Making the most of a supersonic business jet means more than just going fast.


While flying Mach 1.6 is an achievement in itself, flying efficiently is even more impressive.

Efficiency equals flexibility — because the AS2 can achieve the same fuel efficiency in the subsonic regime as when supersonic. This is quite innovative in comparison with the iconic Concorde which burned much more fuel at subsonic speeds.

The AS2 is also designed to operate from airports commonly used by business jets today, such as Midway, Van Nuys, Teterboro, Farnborough and Le Bourget. Moreover, the AS2 will require no specialized ground equipment.

In short, you can use it as you use today's long-range jets. You’ll just spend less time aboard. (Unless you choose to fly more frequently - a distinct possibility, as you can visit more places and get more accomplished than is possible using subsonic transportation.)

In all likelihood, you’ll combine high-subsonic, low-supersonic and high-speed supersonic cruise in one flight, as in our Chicago to Frankfurt example below.


Over the U.S., federal law prohibits supersonic flight. Outside U.S. borders, and while above populated areas, the AS2 can operate at speeds between Mach 1.1 and 1.2 without creating a sonic boom on the ground (a phenomenon known as Mach cutoff and described in our Technology section). Over water, pilots can open the throttle and fly as fast as Mach 1.6. So it’s possible to fly route segments at three different cruise speeds in one trip.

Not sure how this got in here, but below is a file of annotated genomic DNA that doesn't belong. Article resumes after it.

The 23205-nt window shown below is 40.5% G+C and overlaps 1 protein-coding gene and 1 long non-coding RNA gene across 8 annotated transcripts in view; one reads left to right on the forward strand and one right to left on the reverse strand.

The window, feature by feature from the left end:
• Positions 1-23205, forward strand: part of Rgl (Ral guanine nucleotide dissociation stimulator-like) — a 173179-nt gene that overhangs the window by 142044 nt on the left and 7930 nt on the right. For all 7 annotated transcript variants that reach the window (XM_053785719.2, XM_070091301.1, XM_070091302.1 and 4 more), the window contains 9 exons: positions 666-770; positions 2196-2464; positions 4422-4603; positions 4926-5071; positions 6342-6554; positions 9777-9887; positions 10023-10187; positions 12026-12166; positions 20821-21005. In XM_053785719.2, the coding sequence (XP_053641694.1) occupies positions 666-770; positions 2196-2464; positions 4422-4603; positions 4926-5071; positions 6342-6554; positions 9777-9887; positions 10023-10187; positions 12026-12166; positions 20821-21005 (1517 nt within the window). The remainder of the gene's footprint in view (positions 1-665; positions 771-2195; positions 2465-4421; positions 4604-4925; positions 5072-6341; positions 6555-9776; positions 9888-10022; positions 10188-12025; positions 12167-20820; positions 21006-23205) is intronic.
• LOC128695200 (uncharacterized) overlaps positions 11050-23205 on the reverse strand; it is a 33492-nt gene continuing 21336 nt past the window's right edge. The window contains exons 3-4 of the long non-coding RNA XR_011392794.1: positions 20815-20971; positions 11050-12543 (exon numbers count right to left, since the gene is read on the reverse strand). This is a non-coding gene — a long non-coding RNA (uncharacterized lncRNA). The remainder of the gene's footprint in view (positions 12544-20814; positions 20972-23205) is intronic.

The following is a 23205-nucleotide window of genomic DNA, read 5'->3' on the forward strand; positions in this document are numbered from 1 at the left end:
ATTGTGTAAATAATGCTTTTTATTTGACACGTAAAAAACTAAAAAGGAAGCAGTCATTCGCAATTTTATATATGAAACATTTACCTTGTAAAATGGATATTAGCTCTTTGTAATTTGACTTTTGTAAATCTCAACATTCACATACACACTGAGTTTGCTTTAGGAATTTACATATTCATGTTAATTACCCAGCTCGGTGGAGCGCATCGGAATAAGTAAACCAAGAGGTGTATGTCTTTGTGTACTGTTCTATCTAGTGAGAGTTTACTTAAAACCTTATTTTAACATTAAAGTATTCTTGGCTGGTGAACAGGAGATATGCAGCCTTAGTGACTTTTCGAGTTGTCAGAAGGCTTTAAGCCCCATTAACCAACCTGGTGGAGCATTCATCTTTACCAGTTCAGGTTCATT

Landing distance will be less than 4,000 feet. For takeoff, required runway length is 7,500 feet when fully fueled. However, with a reduced fuel load, the aircraft will retain trans-Atlantic range and be able to operate from runways of 6,000 feet or less.

The AS2 flies from Chicago to Frankfurt in 5 hours, 8 minutes at a combination of high subsonic and supersonic speeds.


Unlike previous generations of supersonic wings, the AS2 wing is as efficient at high subsonic cruise as it is supersonically. The AS2 will cruise as efficiently at Mach 0.95 as it will at Mach 1.4. For this reason, Aerion engineers refer to the design as having two "sweet spots" of operation.

Operating "sweet spots" at both Mach 0.95 and Mach 1.4.